I just heard Ari Shapiro report on NPR about an effort in Britain to “modernize” the aristocracy by allowing women of the nobility to inherit the titles and estates of their fathers.
Current British law requires that all heirs to titles and estates be male. No one on the show mentioned the most obvious step to modernity: abolish the titled aristocracy altogether.
There was a time when the battle against sexism and the battle against the aristocracy were thought to be one and the same. No more. As Lady Liza Campbell, one of the aggrieved heiresses-in-waiting, told Shapiro:
Nowhere should girls be born less than their brother. Yes, it’s the aristocracy. You may want to hold a peg over your nose. But it’s still sexism. You can be an atheist and support the idea of women bishops, I think.
It’s easy to pooh-pooh and laugh at this sort of talk, but as I argued in The Reactionary Mind, one of the chief ways that the right defends against the left, and preserves its privileges more generally, is to borrow the tropes and tactics, the memes and methods, of the left. Sometimes, as I said in the book, this act of borrowing is self-conscious and strategic; other times, it happens un-self-consciously, with the defenders of privilege coming under the influence of their antagonists, without even realizing it. This current case seems to be a bit of both.
As if to prove my point, Campbell tells Shapiro at the end of the report that if she and her comrades are not able to change the law in Parliament, they will take their cause to the European Court of Human Rights at Strasbourg. The British aristocracy pressing its case before an international human rights tribunal. Edmund Burke, meet Tom Paine.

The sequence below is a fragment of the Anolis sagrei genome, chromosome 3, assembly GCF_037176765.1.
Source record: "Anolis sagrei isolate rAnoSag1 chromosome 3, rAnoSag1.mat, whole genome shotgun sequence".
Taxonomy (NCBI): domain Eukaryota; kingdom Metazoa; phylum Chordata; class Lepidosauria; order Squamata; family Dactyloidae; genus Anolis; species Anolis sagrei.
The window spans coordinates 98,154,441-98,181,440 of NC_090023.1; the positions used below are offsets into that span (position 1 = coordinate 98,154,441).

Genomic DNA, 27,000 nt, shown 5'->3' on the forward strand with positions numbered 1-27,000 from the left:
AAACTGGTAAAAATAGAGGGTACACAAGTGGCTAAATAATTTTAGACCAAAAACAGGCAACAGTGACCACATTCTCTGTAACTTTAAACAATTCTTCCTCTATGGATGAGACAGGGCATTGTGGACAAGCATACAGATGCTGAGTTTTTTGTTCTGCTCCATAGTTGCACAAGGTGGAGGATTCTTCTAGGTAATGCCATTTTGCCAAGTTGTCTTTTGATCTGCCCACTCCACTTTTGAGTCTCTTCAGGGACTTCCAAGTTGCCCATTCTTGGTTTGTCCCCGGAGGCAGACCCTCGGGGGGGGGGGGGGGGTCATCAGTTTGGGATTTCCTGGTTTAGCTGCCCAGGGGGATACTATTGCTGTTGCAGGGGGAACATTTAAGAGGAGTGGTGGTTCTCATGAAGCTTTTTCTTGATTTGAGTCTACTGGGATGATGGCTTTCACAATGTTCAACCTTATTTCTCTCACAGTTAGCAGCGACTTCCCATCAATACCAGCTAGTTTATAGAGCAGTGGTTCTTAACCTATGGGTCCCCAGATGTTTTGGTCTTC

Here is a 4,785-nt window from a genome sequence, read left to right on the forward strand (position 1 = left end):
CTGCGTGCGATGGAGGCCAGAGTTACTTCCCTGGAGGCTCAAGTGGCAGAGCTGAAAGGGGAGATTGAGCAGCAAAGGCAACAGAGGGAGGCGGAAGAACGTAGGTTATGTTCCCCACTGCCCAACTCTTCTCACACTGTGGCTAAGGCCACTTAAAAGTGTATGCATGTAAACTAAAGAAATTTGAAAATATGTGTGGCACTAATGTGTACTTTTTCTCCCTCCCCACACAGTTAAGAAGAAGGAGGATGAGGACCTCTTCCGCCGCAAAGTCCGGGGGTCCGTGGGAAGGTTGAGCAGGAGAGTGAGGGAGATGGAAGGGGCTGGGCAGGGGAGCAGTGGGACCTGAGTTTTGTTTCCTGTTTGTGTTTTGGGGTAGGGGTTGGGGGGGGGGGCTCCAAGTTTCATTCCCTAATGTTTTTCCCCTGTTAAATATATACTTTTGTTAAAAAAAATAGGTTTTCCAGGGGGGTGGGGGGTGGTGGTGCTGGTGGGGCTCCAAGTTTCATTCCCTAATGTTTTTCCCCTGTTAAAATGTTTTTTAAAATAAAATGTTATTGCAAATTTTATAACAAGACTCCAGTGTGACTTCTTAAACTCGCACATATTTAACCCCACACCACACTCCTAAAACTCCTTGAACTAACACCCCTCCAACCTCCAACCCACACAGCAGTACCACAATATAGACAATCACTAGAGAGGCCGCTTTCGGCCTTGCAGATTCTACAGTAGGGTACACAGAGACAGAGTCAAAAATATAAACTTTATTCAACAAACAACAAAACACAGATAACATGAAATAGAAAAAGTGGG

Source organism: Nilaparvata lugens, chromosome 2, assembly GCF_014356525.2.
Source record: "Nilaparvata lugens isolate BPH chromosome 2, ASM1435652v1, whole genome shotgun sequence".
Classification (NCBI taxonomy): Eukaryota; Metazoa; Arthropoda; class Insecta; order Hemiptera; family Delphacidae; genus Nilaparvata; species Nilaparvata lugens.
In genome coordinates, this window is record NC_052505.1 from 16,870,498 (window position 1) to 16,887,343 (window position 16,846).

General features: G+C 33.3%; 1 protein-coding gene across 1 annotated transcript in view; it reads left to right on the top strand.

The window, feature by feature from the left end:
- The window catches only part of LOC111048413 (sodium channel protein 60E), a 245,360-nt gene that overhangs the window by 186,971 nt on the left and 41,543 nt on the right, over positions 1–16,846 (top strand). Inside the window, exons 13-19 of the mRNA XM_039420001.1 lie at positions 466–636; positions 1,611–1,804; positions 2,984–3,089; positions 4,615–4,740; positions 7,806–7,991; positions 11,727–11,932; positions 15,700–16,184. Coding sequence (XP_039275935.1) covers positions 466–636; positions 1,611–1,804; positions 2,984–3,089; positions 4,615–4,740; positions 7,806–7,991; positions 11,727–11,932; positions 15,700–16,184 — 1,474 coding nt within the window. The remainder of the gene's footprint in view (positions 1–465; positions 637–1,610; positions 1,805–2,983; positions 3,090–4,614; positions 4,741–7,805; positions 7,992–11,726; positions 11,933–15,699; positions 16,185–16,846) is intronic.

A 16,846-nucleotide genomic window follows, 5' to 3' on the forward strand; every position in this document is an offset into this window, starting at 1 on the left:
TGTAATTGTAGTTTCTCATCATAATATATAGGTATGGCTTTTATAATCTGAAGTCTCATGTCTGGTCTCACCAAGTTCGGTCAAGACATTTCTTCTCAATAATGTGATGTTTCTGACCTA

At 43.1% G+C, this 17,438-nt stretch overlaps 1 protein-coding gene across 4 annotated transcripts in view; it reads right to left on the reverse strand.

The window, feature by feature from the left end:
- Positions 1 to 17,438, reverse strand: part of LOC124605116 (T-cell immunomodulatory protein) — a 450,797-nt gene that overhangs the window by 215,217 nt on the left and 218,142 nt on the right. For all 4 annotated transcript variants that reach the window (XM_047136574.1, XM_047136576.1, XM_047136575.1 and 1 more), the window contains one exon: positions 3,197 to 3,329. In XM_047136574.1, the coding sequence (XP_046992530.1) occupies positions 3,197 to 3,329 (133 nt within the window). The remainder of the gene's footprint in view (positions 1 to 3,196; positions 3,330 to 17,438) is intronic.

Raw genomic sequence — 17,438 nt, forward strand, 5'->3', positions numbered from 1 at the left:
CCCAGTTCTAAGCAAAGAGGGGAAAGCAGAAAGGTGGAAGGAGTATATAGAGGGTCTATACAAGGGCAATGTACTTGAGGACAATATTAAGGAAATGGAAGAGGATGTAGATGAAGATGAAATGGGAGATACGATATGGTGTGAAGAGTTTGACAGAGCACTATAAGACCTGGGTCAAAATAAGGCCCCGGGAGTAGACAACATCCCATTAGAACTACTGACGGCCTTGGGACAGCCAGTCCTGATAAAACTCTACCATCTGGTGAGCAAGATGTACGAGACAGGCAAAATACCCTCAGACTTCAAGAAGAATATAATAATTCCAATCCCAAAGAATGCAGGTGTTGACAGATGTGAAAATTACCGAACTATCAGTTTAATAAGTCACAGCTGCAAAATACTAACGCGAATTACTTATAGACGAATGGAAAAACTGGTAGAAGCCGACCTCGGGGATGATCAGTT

Indeed, Campbell’s comment reminded me of that moment in Burke where he drops all talk of little platoons and local tradition and starts insisting that the aristocracy and the counterrevolution reinvent themselves as “citizens” of Europe. So “sympathetic with the adversity or the happiness of mankind” should counterrevolutionary Britain be, he writes in the Letters on a Regicide Peace, that “nothing in human foreign affairs,” and certainly nothing in revolutionary France, would be “foreign to her.” Were the counterrevolution to think this way, he sighs dreamily, “no citizen of Europe could be altogether an exile in any part of it.” And the aristocracy might just have a fighting chance of preserving itself.
Aristocrats of the world, unite! You have nothing to lose but your…shame.